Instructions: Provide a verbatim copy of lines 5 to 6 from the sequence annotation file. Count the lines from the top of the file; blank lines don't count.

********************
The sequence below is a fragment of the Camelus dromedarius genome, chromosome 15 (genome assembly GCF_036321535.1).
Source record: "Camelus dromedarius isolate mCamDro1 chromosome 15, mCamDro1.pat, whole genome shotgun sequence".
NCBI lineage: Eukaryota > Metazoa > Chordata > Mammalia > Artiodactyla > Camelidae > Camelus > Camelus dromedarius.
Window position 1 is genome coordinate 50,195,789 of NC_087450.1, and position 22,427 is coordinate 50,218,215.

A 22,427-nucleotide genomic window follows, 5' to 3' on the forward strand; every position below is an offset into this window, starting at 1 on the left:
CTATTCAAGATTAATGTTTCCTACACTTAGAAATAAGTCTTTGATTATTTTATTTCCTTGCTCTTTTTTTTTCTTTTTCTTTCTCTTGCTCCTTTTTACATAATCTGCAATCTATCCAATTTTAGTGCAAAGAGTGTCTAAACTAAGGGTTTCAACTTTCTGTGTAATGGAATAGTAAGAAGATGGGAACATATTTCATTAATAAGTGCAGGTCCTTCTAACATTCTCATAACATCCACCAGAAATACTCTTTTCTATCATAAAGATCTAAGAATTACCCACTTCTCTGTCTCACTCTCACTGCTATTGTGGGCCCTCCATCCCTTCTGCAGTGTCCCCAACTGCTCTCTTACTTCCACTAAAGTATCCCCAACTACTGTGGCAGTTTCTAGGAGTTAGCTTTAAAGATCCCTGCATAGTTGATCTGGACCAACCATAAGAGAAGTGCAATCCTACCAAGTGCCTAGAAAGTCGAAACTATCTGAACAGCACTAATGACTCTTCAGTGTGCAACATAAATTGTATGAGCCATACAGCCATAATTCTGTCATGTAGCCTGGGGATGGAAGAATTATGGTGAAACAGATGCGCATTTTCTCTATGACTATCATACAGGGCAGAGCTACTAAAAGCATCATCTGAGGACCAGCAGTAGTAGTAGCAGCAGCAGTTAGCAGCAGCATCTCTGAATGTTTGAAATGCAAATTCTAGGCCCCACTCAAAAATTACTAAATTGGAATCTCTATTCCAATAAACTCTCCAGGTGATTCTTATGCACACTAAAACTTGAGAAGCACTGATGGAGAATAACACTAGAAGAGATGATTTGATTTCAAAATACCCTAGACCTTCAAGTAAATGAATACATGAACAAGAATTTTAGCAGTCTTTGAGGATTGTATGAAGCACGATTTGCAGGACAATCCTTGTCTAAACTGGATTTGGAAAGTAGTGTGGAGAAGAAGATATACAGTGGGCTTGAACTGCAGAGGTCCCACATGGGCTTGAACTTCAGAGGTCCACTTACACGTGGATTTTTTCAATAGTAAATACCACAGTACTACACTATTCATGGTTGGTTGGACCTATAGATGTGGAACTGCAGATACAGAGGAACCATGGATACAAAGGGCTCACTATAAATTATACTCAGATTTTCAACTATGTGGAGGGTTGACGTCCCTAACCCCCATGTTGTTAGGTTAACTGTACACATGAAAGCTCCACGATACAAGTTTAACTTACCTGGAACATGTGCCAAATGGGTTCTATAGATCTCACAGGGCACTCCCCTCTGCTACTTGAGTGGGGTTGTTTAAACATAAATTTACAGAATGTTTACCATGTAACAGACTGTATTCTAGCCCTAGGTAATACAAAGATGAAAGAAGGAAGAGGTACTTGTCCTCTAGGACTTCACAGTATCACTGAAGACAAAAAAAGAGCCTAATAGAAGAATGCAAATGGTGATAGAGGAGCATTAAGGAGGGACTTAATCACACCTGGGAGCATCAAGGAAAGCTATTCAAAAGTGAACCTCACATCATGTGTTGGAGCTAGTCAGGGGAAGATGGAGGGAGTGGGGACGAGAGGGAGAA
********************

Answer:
A 22,427-nucleotide genomic window follows, 5' to 3' on the forward strand; every position below is an offset into this window, starting at 1 on the left:
CTATTCAAGATTAATGTTTCCTACACTTAGAAATAAGTCTTTGATTATTTTATTTCCTTGCTCTTTTTTTTTCTTTTTCTTTCTCTTGCTCCTTTTTACATAATCTGCAATCTATCCAATTTTAGTGCAAAGAGTGTCTAAACTAAGGGTTTCAACTTTCTGTGTAATGGAATAGTAAGAAGATGGGAACATATTTCATTAATAAGTGCAGGTCCTTCTAACATTCTCATAACATCCACCAGAAATACTCTTTTCTATCATAAAGATCTAAGAATTACCCACTTCTCTGTCTCACTCTCACTGCTATTGTGGGCCCTCCATCCCTTCTGCAGTGTCCCCAACTGCTCTCTTACTTCCACTAAAGTATCCCCAACTACTGTGGCAGTTTCTAGGAGTTAGCTTTAAAGATCCCTGCATAGTTGATCTGGACCAACCATAAGAGAAGTGCAATCCTACCAAGTGCCTAGAAAGTCGAAACTATCTGAACAGCACTAATGACTCTTCAGTGTGCAACATAAATTGTATGAGCCATACAGCCATAATTCTGTCATGTAGCCTGGGGATGGAAGAATTATGGTGAAACAGATGCGCATTTTCTCTATGACTATCATACAGGGCAGAGCTACTAAAAGCATCATCTGAGGACCAGCAGTAGTAGTAGCAGCAGCAGTTAGCAGCAGCATCTCTGAATGTTTGAAATGCAAATTCTAGGCCCCACTCAAAAATTACTAAATTGGAATCTCTATTCCAATAAACTCTCCAGGTGATTCTTATGCACACTAAAACTTGAGAAGCACTGATGGAGAATAACACTAGAAGAGATGATTTGATTTCAAAATACCCTAGACCTTCAAGTAAATGAATACATGAACAAGAATTTTAGCAGTCTTTGAGGATTGTATGAAGCACGATTTGCAGGACAATCCTTGTCTAAACTGGATTTGGAAAGTAGTGTGGAGAAGAAGATATACAGTGGGCTTGAACTGCAGAGGTCCCACATGGGCTTGAACTTCAGAGGTCCACTTACACGTGGATTTTTTCAATAGTAAATACCACAGTACTACACTATTCATGGTTGGTTGGACCTATAGATGTGGAACTGCAGATACAGAGGAACCATGGATACAAAGGGCTCACTATAAATTATACTCAGATTTTCAACTATGTGGAGGGTTGACGTCCCTAACCCCCATGTTGTTAGGTTAACTGTACACATGAAAGCTCCACGATACAAGTTTAACTTACCTGGAACATGTGCCAAATGGGTTCTATAGATCTCACAGGGCACTCCCCTCTGCTACTTGAGTGGGGTTGTTTAAACATAAATTTACAGAATGTTTACCATGTAACAGACTGTATTCTAGCCCTAGGTAATACAAAGATGAAAGAAGGAAGAGGTACTTGTCCTCTAGGACTTCACAGTATCACTGAAGACAAAAAAAGAGCCTAATAGAAGAATGCAAATGGTGATAGAGGAGCATTAAGGAGGGACTTAATCACACCTGGGAGCATCAAGGAAAGCTATTCAAAAGTGAACCTCACATCATGTGTTGGAGCTAGTCAGGGGAAGATGGAGGGAGTGGGGACGAGAGGGAGAA